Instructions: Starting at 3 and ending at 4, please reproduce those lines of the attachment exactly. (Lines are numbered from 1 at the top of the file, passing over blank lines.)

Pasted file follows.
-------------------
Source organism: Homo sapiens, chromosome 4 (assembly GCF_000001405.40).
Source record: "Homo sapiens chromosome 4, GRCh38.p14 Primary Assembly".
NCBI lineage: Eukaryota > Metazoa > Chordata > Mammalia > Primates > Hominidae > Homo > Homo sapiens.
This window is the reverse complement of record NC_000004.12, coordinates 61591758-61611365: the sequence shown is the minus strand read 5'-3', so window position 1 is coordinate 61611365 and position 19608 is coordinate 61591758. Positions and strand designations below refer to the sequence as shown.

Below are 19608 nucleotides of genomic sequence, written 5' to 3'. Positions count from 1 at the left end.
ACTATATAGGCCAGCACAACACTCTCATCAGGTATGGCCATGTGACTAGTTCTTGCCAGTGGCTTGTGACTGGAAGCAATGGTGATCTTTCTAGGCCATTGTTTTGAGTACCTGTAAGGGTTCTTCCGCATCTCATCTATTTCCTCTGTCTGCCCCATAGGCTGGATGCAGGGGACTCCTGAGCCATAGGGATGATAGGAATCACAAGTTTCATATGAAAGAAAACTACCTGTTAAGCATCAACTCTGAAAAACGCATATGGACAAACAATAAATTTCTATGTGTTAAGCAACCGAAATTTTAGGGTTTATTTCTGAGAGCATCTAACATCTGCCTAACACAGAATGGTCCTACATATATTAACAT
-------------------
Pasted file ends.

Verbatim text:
NCBI lineage: Eukaryota > Metazoa > Chordata > Mammalia > Primates > Hominidae > Homo > Homo sapiens.
This window is the reverse complement of record NC_000004.12, coordinates 61591758-61611365: the sequence shown is the minus strand read 5'-3', so window position 1 is coordinate 61611365 and position 19608 is coordinate 61591758. Positions and strand designations below refer to the sequence as shown.